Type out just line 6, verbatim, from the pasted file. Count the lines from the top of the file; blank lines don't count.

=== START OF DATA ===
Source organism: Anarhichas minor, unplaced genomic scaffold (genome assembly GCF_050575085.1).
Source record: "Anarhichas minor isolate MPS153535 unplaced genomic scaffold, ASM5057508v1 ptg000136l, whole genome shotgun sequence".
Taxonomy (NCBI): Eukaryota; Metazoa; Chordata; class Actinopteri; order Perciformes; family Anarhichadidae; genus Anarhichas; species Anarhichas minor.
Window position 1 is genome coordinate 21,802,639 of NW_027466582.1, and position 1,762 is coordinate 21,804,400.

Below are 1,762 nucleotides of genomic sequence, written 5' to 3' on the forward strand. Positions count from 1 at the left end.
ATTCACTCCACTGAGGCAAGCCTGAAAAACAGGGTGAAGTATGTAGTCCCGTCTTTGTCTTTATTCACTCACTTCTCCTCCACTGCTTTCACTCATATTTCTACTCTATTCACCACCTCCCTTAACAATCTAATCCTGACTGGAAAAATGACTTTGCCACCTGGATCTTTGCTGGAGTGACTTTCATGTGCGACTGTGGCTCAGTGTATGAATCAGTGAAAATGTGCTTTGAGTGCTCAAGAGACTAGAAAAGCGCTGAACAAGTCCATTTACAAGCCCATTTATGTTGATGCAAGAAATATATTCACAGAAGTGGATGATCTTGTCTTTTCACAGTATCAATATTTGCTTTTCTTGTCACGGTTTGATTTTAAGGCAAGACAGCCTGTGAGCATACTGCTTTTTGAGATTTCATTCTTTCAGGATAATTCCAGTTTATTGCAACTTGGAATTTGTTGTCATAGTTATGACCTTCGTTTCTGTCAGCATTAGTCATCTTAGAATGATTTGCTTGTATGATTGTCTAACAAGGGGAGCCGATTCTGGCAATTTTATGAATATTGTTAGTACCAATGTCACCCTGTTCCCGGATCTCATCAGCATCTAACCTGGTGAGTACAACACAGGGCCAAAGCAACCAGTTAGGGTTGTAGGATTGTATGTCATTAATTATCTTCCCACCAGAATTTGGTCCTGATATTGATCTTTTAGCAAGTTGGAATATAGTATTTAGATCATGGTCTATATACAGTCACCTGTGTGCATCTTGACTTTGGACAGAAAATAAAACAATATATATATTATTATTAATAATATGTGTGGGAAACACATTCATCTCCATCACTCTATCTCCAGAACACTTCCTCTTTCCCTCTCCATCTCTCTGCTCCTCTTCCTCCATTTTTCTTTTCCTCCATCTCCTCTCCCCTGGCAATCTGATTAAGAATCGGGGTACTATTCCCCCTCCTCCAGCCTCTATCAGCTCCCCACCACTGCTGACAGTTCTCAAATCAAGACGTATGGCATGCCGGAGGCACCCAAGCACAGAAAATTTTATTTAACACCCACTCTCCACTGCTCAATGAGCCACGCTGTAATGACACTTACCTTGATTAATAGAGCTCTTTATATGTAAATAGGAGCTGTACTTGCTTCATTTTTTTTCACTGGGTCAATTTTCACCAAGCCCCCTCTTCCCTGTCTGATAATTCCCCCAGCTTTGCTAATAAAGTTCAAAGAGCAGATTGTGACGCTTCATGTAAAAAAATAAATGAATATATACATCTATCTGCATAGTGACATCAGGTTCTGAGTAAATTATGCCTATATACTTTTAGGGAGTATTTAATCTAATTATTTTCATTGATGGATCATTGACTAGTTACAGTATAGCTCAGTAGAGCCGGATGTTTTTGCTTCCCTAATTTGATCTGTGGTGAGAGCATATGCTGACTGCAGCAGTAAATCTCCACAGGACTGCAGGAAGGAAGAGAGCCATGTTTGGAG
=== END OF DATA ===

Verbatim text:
ATTCACTCCACTGAGGCAAGCCTGAAAAACAGGGTGAAGTATGTAGTCCCGTCTTTGTCTTTATTCACTCACTTCTCCTCCACTGCTTTCACTCATATTTCTACTCTATTCACCACCTCCCTTAACAATCTAATCCTGACTGGAAAAATGACTTTGCCACCTGGATCTTTGCTGGAGTGACTTTCATGTGCGACTGTGGCTCAGTGTATGAATCAGTGAAAATGTGCTTTGAGTGCTCAAGAGACTAGAAAAGCGCTGAACAAGTCCATTTACAAGCCCATTTATGTTGATGCAAGAAATATATTCACAGAAGTGGATGATCTTGTCTTTTCACAGTATCAATATTTGCTTTTCTTGTCACGGTTTGATTTTAAGGCAAGACAGCCTGTGAGCATACTGCTTTTTGAGATTTCATTCTTTCAGGATAATTCCAGTTTATTGCAACTTGGAATTTGTTGTCATAGTTATGACCTTCGTTTCTGTCAGCATTAGTCATCTTAGAATGATTTGCTTGTATGATTGTCTAACAAGGGGAGCCGATTCTGGCAATTTTATGAATATTGTTAGTACCAATGTCACCCTGTTCCCGGATCTCATCAGCATCTAACCTGGTGAGTACAACACAGGGCCAAAGCAACCAGTTAGGGTTGTAGGATTGTATGTCATTAATTATCTTCCCACCAGAATTTGGTCCTGATATTGATCTTTTAGCAAGTTGGAATATAGTATTTAGATCATGGTCTATATACAGTCACCTGTGTGCATCTTGACTTTGGACAGAAAATAAAACAATATATATATTATTATTAATAATATGTGTGGGAAACACATTCATCTCCATCACTCTATCTCCAGAACACTTCCTCTTTCCCTCTCCATCTCTCTGCTCCTCTTCCTCCATTTTTCTTTTCCTCCATCTCCTCTCCCCTGGCAATCTGATTAAGAATCGGGGTACTATTCCCCCTCCTCCAGCCTCTATCAGCTCCCCACCACTGCTGACAGTTCTCAAATCAAGACGTATGGCATGCCGGAGGCACCCAAGCACAGAAAATTTTATTTAACACCCACTCTCCACTGCTCAATGAGCCACGCTGTAATGACACTTACCTTGATTAATAGAGCTCTTTATATGTAAATAGGAGCTGTACTTGCTTCATTTTTTTTCACTGGGTCAATTTTCACCAAGCCCCCTCTTCCCTGTCTGATAATTCCCCCAGCTTTGCTAATAAAGTTCAAAGAGCAGATTGTGACGCTTCATGTAAAAAAATAAATGAATATATACATCTATCTGCATAGTGACATCAGGTTCTGAGTAAATTATGCCTATATACTTTTAGGGAGTATTTAATCTAATTATTTTCATTGATGGATCATTGACTAGTTACAGTATAGCTCAGTAGAGCCGGATGTTTTTGCTTCCCTAATTTGATCTGTGGTGAGAGCATATGCTGACTGCAGCAGTAAATCTCCACAGGACTGCAGGAAGGAAGAGAGCCATGTTTGGAG